Dabash said his mediation had helped prevent the demolition of dozens of homes in his neighborhood of Sur Baher in east Jerusalem.
But Palestinian involvement in the elections has been rejected by the Palestinian Authority, which has limited self-rule in the occupied West Bank.
“Any Palestinian should refuse to be a part of them. We will not accept Jerusalem as the capital of Israel,” senior Palestinian official Saeb Erekat told AFP.
“What did the PA do for Jerusalemites?” Dabash shot back. “Did they build them hospitals?“
But in the streets of east Jerusalem there has been no sign of any election campaigning.
The four leading mayoral candidates all hold conservative views on issues regarding the area’s Palestinian residents.
Trader Abu Yasser, from Jerusalem’s Old City, summed up the views of many Palestinians, saying he wouldn’t vote as the elections wouldn’t change much.
“If the Palestinians in Jerusalem knew they would achieve something from these elections they would have gone against the PA’s wishes and voted to get municipal services,” he said.


Israel strikes Hamas post after gunfire at troops

Updated 44 min 44 sec ago
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Israel strikes Hamas post after gunfire at troops

  • An informal truce between Hamas and Israel has brought relative calm to the border in recent weeks
  • Hamas is labelled a terrorist organization by the US and the EU, and banks are hesitant to make the transfer

GAZA CITY, Palestinian territories: An Israeli tank shelled a Hamas site in the northern Gaza Strip on Tuesday after gunfire at soldiers near the border fence, the army said.
There were no reports of injuries in either incident. Hamas said two of its military wing’s observation posts had been hit east of Beit Hanoun.
An informal truce between Hamas and Israel has brought relative calm to the border in recent weeks.
But there have been warnings of another escalation since Israel reportedly held up the latest cash transfer from Gulf state Qatar to Gaza, set to take place under the truce.
The payments are controversial in Israel, where they have sparked opposition from right-wing activists and politicians.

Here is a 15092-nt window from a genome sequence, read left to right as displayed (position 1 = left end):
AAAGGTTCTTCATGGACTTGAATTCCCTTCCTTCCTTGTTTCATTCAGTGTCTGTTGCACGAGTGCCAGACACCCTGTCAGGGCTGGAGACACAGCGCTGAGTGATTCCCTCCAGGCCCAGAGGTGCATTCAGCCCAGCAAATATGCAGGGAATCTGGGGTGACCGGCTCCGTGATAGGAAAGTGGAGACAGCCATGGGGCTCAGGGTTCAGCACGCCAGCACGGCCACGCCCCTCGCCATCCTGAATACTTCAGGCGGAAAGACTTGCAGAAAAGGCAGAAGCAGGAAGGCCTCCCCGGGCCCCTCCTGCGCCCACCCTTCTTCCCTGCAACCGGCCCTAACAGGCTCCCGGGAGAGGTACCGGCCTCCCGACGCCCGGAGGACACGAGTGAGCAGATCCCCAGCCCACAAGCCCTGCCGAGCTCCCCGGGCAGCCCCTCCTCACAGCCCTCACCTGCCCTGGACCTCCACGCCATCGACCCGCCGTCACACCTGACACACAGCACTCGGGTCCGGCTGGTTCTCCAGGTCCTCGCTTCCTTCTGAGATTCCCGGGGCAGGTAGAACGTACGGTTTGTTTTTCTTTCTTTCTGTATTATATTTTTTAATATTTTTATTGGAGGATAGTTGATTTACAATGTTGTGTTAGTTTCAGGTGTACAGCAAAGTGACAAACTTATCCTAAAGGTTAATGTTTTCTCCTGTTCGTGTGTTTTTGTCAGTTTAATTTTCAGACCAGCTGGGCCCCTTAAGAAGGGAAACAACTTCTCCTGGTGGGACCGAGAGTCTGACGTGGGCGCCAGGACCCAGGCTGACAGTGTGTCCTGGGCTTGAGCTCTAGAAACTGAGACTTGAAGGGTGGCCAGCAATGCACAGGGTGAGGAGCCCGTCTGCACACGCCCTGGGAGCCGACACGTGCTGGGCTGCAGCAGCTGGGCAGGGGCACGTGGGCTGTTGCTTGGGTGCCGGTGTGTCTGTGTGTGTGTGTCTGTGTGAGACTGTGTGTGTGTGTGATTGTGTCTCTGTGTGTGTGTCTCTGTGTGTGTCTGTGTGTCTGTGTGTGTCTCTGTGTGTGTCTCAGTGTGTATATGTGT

Prime Minister Benjamin Netanyahu is campaigning for re-election in April 9 polls.
Qatar’s ambassador to Gaza said Monday that the $15 million (13 million euros) in cash, to pay the salaries of Hamas civil servants in the enclave, is expected to be delivered via Israel this week.
Israel’s government has not commented. Its permission is required since the cash must be delivered via Israeli territory.
Hamas is labelled a terrorist organization by the United States and the European Union, and banks are hesitant to make the transfer.
The payment would be the third of six planned tranches, totalling $90 million, in connection with the truce.
Israel has also allowed deliveries of Qatari-financed fuel to the blockaded enclave to help ease a severe electricity shortage.
Mass protests and clashes erupted on the Gaza-Israel border in March last year.
The weekly protests have been calling for Palestinian refugees in Gaza to be able to return to their former homes now inside Israel.
Israel accuses Hamas of using the protests as cover to carry out violence.
At least 243 Palestinians have been killed by Israeli fire since March, the majority during protests and clashes. Others have died in airstrikes or shelling.
Two Israeli soldiers have been killed over the same period, one by a Palestinian sniper and another during a botched special forces operation inside Gaza.
Israel and Islamist movement Hamas, which runs the Gaza Strip, have fought three wars since 2008.